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5 Things Every Congregation Must Understand About Worship

How We Get It Right

We need to talk about Father, Son and Holy Spirit all the time, so it is clear “the God we mean” when we talk about God.

And we need to sing clearly about the Father, about the Son and about the Spirit.

2. Why Do We Worship? Worship Is a Response to God’s Pursuit.

John 4:19 tells us the reason we worship. I’ve watched churches, for years, get this fundamental idea wrong when they gather.

As the KJV puts it, “We love Him, because He first loved us.” We love, because we have been loved.

I worship because I love, and I love because I worship. God loved you, and now, it’s your turn to respond with complete surrender. Then, God expresses His love to you more, and you and I respond again.

What We Get Wrong

We act like we are the ones doing the work of worship. We hype people up, rate their “interaction” on a scale of 1-10 and build false visions of when worship is being “effective” or not based on how demonstratively people are responding.

Pastors (and I speak as one) are notorious for evaluating the effectiveness of worship expressions on the response of the room. Yes, we can read some things by observation; but to make our senses the evaluation montoring system to determine if real worship is happening at any given time?

Room dynamics are the wrong metric for evaluating the worship experience, and our perceptions will often fail us related to worship.

How We Get It Right

If someone is responding to and experiencing God’s love, and drinking deep of the Story of God through Word, Sacrament and the other means given to us, then all is well. Full stop. We don’t need to do religious gymnastics so, as Eugene Peterson said, God sees how hard we’re working and smiles on us.

3. What Is Worship? Worship Is a Whole Life Response to God.

Romans 12:1-2 is a peculiar passage in the New Testament. In it, the writer is using a common worship practice of their age—sacrifice—as a metaphor for what God is really after in worship. Here it is from The Message:

“So here’s what I want you to do, God helping you: Take your everyday, ordinary life—your sleeping, eating, going-to-work and walking-around life—and place it before God as an offering. Embracing what God does for you is the best thing you can do for him. Don’t become so well-adjusted to your culture that you fit into it without even thinking. Instead, fix your attention on God. You’ll be changed from the inside out.”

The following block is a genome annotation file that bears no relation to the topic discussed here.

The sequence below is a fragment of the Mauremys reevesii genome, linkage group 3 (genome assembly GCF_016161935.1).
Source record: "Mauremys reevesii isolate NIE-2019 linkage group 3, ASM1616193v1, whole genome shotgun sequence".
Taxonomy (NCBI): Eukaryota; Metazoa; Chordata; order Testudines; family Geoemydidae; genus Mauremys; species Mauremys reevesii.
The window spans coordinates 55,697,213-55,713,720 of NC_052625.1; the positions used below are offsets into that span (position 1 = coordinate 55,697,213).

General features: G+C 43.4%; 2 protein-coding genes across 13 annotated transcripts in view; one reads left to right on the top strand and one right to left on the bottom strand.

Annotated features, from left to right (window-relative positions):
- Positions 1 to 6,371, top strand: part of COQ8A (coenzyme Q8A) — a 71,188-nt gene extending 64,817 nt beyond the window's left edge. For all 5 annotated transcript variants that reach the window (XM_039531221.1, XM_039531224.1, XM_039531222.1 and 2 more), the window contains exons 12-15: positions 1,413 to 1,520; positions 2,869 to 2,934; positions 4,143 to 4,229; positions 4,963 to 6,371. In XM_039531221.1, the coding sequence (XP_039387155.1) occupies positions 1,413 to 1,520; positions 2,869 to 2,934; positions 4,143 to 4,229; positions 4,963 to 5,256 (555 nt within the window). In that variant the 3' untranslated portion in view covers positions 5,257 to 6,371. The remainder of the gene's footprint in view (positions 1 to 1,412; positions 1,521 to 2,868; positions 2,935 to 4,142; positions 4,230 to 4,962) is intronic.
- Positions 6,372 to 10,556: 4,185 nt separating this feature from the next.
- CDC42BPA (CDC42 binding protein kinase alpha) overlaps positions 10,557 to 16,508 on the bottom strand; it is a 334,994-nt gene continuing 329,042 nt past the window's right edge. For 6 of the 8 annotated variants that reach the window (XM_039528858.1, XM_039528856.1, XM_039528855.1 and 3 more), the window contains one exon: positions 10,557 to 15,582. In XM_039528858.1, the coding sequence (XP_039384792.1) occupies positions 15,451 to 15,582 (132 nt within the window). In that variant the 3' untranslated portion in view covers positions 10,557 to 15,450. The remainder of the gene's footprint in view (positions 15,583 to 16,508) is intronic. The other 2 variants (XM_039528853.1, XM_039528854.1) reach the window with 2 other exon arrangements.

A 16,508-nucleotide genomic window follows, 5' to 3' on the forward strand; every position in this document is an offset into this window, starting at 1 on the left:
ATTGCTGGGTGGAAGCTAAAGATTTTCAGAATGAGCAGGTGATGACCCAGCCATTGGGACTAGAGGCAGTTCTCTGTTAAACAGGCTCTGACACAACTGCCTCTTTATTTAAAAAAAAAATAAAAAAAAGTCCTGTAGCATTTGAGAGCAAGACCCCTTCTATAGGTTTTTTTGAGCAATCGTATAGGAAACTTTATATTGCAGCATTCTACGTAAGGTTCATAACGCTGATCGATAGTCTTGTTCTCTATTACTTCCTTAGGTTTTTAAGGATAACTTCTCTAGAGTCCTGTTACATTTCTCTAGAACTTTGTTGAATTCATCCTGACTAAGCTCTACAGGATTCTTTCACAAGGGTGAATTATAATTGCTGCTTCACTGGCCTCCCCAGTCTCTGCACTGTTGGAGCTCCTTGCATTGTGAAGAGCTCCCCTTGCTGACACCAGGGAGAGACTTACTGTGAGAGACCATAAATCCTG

The writer of Romans is saying, “As dead as a dead sacrifice is, that is how living our living sacrifice is to be.” In our personal lives, public lives, financial stewardship, choice of college majors, job choice, relationships with family members, etc.—we are responding to the love of God.

The quality of that response is the ongoing task of the Christian.

What We Get Wrong

If worship is only as big as our church services (and I have great regard for our gathered worship life as communities of faith), then our vision of worship is very small.

What I mean by that is this: Our “gathered worship” is vital to our life of faith—our individualism becomes holy individuality within community when we break the bread and receive the cup.

But we must never confuse the flower of faith, our lives, with the rain and the earth that nurture it. God is seeking our lives—not our songs and sacraments.

Though I will say here that they mutually feed one another, and we may ultimately not be able to sustain the life without the liturgies—selah.

Corporate, gathered worship is central to our life of faith; we need larger fires to keep our individual flame alight.

How We Get It Right

If worship is a response to God, then everything I do in life is a response to God. The way I treat my spouse, my kids, my boss, my roommate—it’s all my response to God’s pursuing Love.

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Dan Wilt, M.Min. is an artist, author, musician, educator, songwriter, communicator, and spiritual life writer. With 20+ years in the Vineyard family of churches, he serves in various ways to further a “New Creation” centered vision of the Christian life through media.